When I was introduced to Kundalini Yoga, an aspect I felt uncomfortable with was the use of mantra. I was reluctant to join in with the class or use mantras in my personal practice. It wasn’t until I took on the challenge to practice 40 days of chanting the Adi Shakti mantra that I experienced the amazing power of this technology.
In Kundalini Yoga, a kriya is a specific sequence of physical actions that work toward a particular outcome. Kriya practice initiates a sequence of physical and mental changes that affect the body, mind, and spirit.
Mantra is the applied use of sound to impact consciousness. Mantras can be as simple as one word phrases, and as complex and beautiful as those we find in ancient texts.
My name-mate and I would sit together and ponder the metaphors carefully to learn more about the nuances of our spiritual names and our related actions in the world. The hukam would speak in different ways about the power of the Shabad.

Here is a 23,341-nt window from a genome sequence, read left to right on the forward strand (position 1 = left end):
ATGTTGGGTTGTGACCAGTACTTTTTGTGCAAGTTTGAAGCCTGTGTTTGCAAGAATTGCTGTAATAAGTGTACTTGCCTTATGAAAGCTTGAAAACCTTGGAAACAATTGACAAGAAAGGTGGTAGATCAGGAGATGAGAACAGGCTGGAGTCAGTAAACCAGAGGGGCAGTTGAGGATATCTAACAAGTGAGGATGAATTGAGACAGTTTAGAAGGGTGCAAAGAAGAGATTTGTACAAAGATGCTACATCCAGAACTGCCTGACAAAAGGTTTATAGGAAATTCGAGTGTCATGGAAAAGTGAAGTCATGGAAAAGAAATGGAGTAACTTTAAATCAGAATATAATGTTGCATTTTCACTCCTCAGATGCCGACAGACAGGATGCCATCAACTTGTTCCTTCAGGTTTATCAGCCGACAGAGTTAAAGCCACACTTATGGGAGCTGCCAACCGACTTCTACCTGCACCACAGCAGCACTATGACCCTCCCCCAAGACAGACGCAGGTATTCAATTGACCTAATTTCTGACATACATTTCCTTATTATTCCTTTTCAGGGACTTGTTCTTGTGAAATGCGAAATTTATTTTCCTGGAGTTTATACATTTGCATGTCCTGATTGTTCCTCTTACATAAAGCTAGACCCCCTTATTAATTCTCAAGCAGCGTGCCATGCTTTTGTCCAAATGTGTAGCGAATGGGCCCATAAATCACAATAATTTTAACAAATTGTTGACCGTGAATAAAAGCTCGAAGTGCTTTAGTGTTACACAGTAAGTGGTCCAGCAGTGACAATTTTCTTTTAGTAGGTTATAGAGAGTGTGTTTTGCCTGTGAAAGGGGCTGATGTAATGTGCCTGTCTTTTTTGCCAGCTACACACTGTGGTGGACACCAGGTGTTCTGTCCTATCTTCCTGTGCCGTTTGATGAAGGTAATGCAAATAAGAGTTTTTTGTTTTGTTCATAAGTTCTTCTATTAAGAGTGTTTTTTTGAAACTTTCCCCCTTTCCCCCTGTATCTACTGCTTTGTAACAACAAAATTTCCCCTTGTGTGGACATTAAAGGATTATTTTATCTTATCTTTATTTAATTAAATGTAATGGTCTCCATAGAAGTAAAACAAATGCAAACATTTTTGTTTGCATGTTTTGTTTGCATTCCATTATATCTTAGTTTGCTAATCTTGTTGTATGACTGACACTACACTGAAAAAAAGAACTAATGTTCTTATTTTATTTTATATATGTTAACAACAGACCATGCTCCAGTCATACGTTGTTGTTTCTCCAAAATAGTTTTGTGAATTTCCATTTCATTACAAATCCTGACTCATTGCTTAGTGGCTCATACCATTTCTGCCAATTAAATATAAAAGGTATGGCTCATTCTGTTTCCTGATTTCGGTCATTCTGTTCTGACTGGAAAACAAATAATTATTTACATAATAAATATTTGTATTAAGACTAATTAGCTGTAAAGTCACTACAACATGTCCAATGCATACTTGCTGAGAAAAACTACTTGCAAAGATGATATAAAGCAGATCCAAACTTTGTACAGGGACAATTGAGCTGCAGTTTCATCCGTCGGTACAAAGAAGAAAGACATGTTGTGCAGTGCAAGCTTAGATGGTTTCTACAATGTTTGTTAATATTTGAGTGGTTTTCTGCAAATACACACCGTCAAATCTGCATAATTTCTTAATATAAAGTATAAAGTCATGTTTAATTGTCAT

Each human being has an inner guru which is guiding them through time and space. This mantra is a recognition of that guru and it is humbling the ego before this internal wisdom.
Kundalini Yoga is known as the Yoga of Awareness. It is the householder’s yoga—for people who are active in the world.
I recently decided to play Gurbani Kirtan (sacred music) in the O.R. during anesthetic inductions.
The power of the mind is incredible, and without meditation it is like giving a child a high powered race car without proper instruction.
I grew up with the Aquarian Sadhana, an early morning practice that includes doing Japji, yoga and chanting. My parents would bring me down to the sadhana room all bundled up in blankets. My mother said when I was little I would always pop up out of my blankets and sing along with the chants when they started.